This is absolutely common at low-ranked schools. Schools that accept students with very low scores are known to have harsh curves and regularly fail out a noticeable percentage of students at the end of 1L (and other years I think). There's nothing illegal about it - it's the school setting what it believes are appropriate academic standards, which the courts give schools almost unbounded discretion to do. It sucks for the students who get kicked out, of course, but lots of things about law school suck. As cavalier points out, the statistics for this are available.

Npret
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Re: What's the chances for appealing a academic dismissal?

Postby Npret » Wed May 31, 2017 10:49 am

CHFuller wrote:
Npret wrote:Your wife's coworker experienced this but you didn't know it was a possibility?


What do you mean, sir? My wife only thought of it when we got words from my son that he received the at-risk email from his school. My son is doing his own part in getting in touch with his school and figuring out possible steps himself, too. We met one of his teacher during an open house mid-spring, and she mentioned my kid's good with analyzing the law, but did weaker recalling the details of the laws themselves (the law elements).

Cavalier, the wife and I are in the middle of a 15-day vacation from work, so we got some time left to look into our kid's situation as well. Sorry if it seems I've been posting a lot...it's definitely an unpleasant situation to be in as a parent. We've already had my kid send his appeal email yesterday, so we're just waiting on that now.

I only meant that it seems you were aware this could happen because you know that it happened to others.
I hope it all works out for you and your son. I know you are acting out of concern.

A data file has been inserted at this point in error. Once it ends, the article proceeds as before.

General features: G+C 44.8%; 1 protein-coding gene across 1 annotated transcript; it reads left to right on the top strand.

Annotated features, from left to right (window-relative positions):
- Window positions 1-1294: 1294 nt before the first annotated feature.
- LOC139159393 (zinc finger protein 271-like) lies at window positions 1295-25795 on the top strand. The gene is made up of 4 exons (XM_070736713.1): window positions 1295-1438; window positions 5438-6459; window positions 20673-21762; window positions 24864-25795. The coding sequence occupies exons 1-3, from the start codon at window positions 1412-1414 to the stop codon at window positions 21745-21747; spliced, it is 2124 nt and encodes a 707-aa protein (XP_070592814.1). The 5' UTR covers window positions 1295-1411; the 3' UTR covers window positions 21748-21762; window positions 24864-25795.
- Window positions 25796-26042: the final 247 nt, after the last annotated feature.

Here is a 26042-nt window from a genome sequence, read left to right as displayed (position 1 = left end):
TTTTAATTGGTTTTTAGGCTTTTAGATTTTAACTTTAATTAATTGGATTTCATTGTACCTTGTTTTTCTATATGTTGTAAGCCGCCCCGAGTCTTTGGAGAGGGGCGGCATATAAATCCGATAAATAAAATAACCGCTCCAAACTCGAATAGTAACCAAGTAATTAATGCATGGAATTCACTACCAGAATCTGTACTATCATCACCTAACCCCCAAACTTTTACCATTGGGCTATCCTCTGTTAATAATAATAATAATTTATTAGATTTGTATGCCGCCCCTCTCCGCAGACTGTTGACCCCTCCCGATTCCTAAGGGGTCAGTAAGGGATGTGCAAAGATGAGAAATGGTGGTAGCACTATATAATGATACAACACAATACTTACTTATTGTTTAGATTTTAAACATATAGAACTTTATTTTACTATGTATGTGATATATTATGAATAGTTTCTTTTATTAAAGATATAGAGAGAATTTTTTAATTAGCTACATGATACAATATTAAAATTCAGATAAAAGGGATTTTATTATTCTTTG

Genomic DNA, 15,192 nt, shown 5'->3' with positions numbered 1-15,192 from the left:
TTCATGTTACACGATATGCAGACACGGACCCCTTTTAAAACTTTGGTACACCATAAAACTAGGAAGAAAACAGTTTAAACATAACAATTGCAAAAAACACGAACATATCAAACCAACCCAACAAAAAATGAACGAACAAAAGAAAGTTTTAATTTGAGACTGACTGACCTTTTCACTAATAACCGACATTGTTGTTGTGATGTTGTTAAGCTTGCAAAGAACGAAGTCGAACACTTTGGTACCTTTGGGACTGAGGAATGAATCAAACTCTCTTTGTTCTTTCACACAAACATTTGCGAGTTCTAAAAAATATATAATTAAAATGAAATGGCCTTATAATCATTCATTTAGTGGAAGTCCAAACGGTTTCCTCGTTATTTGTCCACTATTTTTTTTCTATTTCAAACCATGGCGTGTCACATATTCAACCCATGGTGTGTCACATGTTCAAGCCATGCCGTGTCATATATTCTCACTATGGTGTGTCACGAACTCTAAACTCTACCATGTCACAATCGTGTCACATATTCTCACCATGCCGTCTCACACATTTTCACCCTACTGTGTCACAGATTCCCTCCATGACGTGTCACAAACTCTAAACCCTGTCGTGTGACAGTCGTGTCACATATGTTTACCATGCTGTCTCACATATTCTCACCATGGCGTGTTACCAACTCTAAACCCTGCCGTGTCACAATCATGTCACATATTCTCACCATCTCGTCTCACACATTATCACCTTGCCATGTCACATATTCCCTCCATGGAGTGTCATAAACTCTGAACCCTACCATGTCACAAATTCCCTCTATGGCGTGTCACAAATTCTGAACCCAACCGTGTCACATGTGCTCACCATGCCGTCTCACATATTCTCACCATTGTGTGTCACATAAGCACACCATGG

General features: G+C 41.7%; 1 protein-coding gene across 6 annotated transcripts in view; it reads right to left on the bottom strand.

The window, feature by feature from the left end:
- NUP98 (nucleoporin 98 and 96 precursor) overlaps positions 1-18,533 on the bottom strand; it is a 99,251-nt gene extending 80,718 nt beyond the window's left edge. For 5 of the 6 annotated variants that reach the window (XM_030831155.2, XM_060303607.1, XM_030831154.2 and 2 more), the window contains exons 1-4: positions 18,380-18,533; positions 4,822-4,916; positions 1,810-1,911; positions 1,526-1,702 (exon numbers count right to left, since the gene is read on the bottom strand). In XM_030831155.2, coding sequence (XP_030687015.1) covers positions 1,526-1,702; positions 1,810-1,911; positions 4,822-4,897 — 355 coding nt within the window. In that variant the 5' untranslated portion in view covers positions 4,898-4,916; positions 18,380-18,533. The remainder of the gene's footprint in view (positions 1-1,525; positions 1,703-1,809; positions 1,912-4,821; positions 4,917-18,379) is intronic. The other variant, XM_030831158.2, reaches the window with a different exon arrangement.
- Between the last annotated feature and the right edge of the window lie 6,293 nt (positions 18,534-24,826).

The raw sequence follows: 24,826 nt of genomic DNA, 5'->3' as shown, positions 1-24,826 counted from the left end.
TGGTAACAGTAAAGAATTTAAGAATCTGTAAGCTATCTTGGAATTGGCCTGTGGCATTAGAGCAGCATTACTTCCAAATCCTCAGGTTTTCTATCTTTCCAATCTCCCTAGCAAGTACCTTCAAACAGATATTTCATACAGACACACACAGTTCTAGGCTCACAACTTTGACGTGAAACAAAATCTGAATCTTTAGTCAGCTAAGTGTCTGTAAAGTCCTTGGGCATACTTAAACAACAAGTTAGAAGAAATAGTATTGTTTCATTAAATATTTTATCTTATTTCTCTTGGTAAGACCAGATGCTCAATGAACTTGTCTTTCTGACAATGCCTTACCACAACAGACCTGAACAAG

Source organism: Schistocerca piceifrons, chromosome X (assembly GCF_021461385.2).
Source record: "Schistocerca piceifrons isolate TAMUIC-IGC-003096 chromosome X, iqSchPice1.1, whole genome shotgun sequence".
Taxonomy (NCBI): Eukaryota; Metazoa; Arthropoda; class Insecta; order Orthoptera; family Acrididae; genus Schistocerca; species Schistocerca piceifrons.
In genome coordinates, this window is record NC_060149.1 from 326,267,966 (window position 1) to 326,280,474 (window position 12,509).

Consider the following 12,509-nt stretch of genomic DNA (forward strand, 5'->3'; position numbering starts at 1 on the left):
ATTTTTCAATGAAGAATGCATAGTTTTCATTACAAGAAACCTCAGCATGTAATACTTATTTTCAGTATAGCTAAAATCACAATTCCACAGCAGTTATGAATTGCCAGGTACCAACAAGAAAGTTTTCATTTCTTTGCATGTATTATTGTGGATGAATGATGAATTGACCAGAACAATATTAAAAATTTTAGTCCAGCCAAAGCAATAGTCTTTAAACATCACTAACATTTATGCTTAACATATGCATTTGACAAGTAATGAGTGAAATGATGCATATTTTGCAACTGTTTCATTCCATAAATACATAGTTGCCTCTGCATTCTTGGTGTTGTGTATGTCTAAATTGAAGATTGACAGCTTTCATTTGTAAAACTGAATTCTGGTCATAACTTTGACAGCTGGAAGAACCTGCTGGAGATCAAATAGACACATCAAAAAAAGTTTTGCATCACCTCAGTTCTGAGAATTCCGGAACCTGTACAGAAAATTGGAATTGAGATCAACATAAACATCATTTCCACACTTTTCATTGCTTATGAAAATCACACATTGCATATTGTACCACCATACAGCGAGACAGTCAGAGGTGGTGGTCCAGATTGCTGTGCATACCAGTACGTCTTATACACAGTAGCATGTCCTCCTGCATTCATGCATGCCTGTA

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it's allgood
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Re: What's the chances for appealing a academic dismissal?

Postby it's allgood » Wed May 31, 2017 10:57 am

A. Nony Mouse wrote:
it's allgood wrote:Sounds a bit trollish to me. It sounds like a 13 year old wrote this. It is odd referring to an adult son as a kid several times.

It's not odd at all for a parent to refer to their son as a kid.

OP, I also agree that your son would benefit from some time off working. I also don't think memorization is really the issue in most law school exams, unless the school is one that accepts a large percentage of applicants and then weeds them out through a harsh curve (which is usually a school with poor employment prospects). I say that only to suggest he may need to consider further what went wrong with his performance so far.

Also, I mean this very respectfully, but I feel like it's your son who needs to be asking these questions and figuring out his options.


A once or twice reference to an adult son as a kid may not be odd. But several times? It seems like this parent actually still treats their adult son like they are a kid and said kid has not yet grown up to be a responsible adult. This may be why the kids is not "asking these questions and figuring out his options" for himself. Isn't that standard adult behavior? Perhaps that is why there is this conundrum to begin with.

LurkerTurnedMember
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Re: What's the chances for appealing a academic dismissal?

Postby LurkerTurnedMember » Wed May 31, 2017 10:59 am

A. Nony Mouse wrote: